Sure, he can´t say, "Hesjedal, I want you to become 10th in Giro, please not better than this", and I´m sure Prentice Steffen, another person who really is great for the sport and its image, hasn´t done the transfusions, but winning the Giro against people of whom we know what they´re on is probably not a good sign for a team which I generally consider to be one of the cleanest.
 
Jul 14, 2009
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Mrs John Murphy said:
He is a 'victim' in the sense that everyone piles into Ricco. The same with Rasmussen. He is the obvious whipping boy and an easy target - he is annoying, a doper and very stupid.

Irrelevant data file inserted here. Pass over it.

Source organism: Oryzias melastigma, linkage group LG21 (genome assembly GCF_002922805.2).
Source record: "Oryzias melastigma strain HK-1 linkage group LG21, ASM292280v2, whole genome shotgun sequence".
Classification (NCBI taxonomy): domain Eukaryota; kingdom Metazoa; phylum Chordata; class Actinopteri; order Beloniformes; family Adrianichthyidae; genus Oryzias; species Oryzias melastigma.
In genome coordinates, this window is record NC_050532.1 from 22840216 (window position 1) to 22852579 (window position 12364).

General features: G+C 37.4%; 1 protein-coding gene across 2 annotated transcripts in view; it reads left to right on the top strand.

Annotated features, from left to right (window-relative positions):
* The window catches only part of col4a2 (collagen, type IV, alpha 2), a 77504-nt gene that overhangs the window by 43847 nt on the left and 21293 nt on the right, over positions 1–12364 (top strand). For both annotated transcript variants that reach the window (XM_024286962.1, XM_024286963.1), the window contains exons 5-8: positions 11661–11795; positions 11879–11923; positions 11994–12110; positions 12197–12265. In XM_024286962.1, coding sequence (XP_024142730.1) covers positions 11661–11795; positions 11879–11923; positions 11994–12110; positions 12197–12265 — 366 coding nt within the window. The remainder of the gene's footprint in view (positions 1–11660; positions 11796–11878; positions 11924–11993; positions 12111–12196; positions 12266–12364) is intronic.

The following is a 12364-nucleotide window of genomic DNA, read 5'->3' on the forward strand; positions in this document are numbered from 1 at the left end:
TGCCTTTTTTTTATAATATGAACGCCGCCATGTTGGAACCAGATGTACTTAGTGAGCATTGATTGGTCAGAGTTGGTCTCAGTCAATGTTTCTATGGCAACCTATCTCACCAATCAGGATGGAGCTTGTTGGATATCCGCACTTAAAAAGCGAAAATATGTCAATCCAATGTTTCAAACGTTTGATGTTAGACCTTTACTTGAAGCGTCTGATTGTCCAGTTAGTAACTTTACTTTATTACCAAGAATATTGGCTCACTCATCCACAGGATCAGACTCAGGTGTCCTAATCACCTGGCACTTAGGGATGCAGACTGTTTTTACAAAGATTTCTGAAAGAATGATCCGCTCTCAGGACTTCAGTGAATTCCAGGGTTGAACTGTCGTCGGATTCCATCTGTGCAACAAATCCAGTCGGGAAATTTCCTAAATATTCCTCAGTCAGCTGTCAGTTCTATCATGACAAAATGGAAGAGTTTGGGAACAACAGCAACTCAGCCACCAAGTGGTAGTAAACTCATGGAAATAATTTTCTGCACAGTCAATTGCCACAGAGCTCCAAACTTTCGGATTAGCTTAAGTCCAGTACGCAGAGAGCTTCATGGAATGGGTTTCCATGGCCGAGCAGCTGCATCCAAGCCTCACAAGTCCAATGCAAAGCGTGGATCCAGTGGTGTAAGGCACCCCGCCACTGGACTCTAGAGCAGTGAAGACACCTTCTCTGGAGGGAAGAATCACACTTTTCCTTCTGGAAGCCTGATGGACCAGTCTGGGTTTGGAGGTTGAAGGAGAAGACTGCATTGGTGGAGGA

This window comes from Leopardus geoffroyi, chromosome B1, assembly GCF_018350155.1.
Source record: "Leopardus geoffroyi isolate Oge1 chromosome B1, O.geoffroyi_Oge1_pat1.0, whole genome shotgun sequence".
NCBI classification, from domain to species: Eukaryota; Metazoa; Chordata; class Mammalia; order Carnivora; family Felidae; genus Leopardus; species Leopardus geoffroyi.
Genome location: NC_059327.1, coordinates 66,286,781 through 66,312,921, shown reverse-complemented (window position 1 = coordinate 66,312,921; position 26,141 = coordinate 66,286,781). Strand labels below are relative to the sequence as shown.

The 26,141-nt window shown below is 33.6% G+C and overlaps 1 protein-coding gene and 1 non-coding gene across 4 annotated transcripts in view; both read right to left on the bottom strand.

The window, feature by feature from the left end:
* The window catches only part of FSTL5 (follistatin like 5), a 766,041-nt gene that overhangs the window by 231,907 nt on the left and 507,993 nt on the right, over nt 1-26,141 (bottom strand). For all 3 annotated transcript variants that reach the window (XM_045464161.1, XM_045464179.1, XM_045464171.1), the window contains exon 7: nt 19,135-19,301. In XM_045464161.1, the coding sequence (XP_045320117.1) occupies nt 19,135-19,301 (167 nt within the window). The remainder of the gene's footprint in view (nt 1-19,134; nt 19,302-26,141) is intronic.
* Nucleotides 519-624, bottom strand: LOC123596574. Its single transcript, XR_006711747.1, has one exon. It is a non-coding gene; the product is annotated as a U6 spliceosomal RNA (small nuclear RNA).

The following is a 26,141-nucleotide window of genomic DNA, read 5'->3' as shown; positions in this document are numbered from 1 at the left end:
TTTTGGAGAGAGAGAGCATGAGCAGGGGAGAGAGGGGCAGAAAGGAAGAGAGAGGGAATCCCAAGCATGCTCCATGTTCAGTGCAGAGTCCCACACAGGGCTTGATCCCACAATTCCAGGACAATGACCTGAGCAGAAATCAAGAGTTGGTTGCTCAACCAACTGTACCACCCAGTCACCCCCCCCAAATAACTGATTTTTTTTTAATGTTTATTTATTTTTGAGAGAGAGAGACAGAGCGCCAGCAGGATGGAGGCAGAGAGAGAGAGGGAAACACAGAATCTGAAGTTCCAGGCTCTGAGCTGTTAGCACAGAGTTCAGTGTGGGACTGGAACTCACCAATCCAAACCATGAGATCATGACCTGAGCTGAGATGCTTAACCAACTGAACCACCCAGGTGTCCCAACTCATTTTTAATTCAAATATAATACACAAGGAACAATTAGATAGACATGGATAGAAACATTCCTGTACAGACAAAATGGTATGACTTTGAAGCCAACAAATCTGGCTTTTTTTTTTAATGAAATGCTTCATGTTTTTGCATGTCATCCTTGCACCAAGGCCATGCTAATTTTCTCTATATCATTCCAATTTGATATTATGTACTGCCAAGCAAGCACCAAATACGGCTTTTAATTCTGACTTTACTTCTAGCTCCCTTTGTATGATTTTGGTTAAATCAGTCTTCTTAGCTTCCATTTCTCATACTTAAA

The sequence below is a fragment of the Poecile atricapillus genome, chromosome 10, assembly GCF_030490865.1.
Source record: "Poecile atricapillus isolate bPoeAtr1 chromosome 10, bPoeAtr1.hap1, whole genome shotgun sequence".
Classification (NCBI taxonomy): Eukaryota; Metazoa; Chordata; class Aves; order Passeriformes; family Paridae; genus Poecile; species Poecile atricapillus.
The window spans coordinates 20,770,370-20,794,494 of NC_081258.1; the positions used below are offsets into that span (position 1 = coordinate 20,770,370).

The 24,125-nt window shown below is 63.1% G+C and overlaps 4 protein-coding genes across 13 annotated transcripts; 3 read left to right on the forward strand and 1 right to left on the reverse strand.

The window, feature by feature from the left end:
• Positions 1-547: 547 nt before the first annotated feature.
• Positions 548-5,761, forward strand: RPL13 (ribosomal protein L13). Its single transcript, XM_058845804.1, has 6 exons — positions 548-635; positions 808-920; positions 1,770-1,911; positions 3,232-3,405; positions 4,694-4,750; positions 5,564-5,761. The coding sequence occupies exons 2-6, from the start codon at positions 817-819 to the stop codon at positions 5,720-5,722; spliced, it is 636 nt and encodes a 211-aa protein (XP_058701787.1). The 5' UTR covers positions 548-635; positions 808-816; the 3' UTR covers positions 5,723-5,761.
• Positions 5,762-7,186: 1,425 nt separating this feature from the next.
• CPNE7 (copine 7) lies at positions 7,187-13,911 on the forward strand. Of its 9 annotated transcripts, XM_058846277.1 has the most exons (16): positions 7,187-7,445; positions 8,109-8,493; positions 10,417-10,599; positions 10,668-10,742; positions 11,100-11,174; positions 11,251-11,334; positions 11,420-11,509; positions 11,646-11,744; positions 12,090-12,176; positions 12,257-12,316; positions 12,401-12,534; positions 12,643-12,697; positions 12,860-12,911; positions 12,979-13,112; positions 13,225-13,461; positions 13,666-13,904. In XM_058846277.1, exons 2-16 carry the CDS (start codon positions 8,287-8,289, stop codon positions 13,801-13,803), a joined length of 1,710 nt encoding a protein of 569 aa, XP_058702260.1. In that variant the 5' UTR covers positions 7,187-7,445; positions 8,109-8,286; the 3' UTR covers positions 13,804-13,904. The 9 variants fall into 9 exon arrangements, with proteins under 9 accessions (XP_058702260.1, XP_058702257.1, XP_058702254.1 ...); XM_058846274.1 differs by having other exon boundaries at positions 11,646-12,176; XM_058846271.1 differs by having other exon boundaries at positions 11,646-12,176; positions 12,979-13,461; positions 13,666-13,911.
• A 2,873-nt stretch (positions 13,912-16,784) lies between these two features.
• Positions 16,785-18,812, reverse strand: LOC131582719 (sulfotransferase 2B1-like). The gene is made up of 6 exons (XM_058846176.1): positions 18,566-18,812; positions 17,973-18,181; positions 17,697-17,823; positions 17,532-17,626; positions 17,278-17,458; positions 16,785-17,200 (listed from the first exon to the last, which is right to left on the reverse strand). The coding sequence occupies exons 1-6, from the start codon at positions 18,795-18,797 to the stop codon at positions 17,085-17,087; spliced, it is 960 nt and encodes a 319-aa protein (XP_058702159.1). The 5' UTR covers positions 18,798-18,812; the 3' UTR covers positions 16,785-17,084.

However, there are lots of annoying, doped and stupid members of the peloton. The only difference is they haven't been caught.

It is very easy to call out Ricco. Why not call out someone who is richer, more powerful and smarter, but also a doper/enabler. Why not call out Riis, or Brailsford, or Contador?

When Ricco got popped, Frodo Cavendish said that he hoped that Ricco was raped in jail, Millar jumped on the bandwagon. And yet, when it comes to Contador for example, Millar takes exactly the opposite approach.

Ricco shouldn't be in the sport but then 99.99% of those involved in the sport shouldn't be involved in the sport either. Singling out Ricco and ignoring other equally egregious dopers seems a little unfair on Ricco.
I think you got it.It's all the pre and post dope behavior that people focus on. He is a bad,unlikable doper vs he is a really handsome,likable doper and so well spoken. He wasn't arrogant before getting caught so he is different.